No guarantee that China is the next world superpower
I was a nineteen-year-old student, not yet a journalist, when I travelled through China during Mao Zedong’s Cultural Revolution. I was visiting my father, then the British Ambassador to Outer Mongolia, and there were no international flights.
The only way to get to the Mongolian capital Ulan Bator in those days - it was 1971 - was to fly to Hong Kong, then go by train through China.
It was an intimidating journey for a young man: the train from Hong Kong took me only to the Chinese border, where I had to disembark and lug my enormous suitcase (I had packed for a two-month stay) about three hundred metres in the tropical summer heat, to the frontier itself.
I sweated my way past a phalanx of stone-faced guards in olive-drab People’s Liberation Army uniforms, guns at the ready, to the customs and passport check.
Eventually, after interminable formalities, I was allowed on to another train where I met my travelling companions. I was not permitted to travel alone, but had to go in the company of two retired military men, serving as diplomatic couriers, or ‘Queen’s Messengers’ as they were called, whose job it was to carry the sealed diplomatic bags from London to Britain’s Embassies abroad.
This might have been reassuring, except that they were both old hands at this trip, and had some horror stories. One had been in the British Embassy in Beijing when it was sacked by a Red Guard mob in 1967; both were friends of Colonel Constantine, a Queen’s Messenger who had been severely beaten by another crowd while carrying the sacrosanct diplomatic bags.
I remember the train journey from the border to Guangzhou as a series of vistas of paddy-fields, dotted with bent figures in conical hats, like an unrolling Chinese scroll. It’s pretty much all one vast city now of concrete, steel and glass. Guangzhou itself was then still in essence not very different from a nineteenth-century city; I remember watching, from my hotel room, the junks threading their way through smoke-belching tugs on the Pearl River.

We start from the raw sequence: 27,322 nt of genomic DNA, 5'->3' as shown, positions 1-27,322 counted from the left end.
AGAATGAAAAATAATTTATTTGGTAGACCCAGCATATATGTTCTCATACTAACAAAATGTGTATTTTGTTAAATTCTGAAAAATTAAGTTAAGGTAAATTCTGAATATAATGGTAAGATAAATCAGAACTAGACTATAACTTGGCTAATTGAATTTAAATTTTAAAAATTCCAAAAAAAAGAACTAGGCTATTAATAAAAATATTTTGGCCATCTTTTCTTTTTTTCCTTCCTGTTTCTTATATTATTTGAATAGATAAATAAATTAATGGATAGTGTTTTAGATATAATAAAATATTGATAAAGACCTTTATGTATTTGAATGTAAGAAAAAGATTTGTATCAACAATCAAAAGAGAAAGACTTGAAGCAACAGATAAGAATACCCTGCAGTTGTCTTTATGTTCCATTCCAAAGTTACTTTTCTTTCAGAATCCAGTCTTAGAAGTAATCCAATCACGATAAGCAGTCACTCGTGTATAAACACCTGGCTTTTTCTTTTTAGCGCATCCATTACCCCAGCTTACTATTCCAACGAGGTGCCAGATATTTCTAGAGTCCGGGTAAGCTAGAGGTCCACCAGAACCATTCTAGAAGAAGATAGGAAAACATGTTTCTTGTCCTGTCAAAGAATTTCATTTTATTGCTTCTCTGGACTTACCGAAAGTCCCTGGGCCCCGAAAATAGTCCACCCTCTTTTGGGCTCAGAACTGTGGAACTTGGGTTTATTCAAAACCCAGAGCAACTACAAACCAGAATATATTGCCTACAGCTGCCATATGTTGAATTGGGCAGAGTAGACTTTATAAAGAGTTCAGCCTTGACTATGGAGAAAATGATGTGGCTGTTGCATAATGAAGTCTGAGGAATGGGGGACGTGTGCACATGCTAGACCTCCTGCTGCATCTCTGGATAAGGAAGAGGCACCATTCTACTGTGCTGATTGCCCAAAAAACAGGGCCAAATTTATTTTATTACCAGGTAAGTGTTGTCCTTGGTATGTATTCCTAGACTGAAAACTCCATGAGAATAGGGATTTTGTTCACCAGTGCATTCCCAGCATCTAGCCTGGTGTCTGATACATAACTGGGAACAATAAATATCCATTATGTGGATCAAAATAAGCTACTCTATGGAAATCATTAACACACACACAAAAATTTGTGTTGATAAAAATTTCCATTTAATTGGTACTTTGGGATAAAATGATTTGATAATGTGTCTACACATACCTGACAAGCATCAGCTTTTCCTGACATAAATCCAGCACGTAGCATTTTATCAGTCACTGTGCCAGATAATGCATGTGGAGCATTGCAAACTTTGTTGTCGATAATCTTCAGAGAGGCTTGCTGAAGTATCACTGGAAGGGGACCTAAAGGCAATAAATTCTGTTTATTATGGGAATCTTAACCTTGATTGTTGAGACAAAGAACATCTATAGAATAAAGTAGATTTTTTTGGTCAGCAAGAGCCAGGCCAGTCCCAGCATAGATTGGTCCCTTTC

We arrived by plane in Beijing after nightfall. The car journey into the city was almost completely unimpeded by traffic, apart from a few bicycles. The greatest danger was that of running over the people who sat on the road under the street-lights, playing Mah Jong or reading, because they had no electric light at home.
I spent four days in Beijing before taking the next train to Ulan Bator; long enough to be a tourist, visiting the almost-deserted Forbidden City, which had only recently been re-opened to foreigners, and walking on the Great Wall. Two scenes remain especially vivid: the Summer Palace, with its long covered walkways in which the imperial and aristocratic figures in the beautiful painted decorations had all had their faces and heads systematically scratched out; and the crowds of gaping onlookers who followed me when I was briefly allowed to go shopping in the street of antique shops.
This was a society which had deliberately exiled, imprisoned, “re-educated” or killed a huge percentage of its most cultured and educated population. Mao’s revolution, aimed at lifting the country out of peasantry, had instead made a cult out of peasant ignorance. It was impossible, at the beginning of the nineteen-seventies, to imagine China as the emerging superpower of the twenty-first century.
Sometimes, where you begin a journey determines your destination. Martin Jacques, the British New Labour intellectual whose new book is called ‘When China Rules The World’ first went to China in 1993. He also arrived in Guangzhou, then in the process of transformation.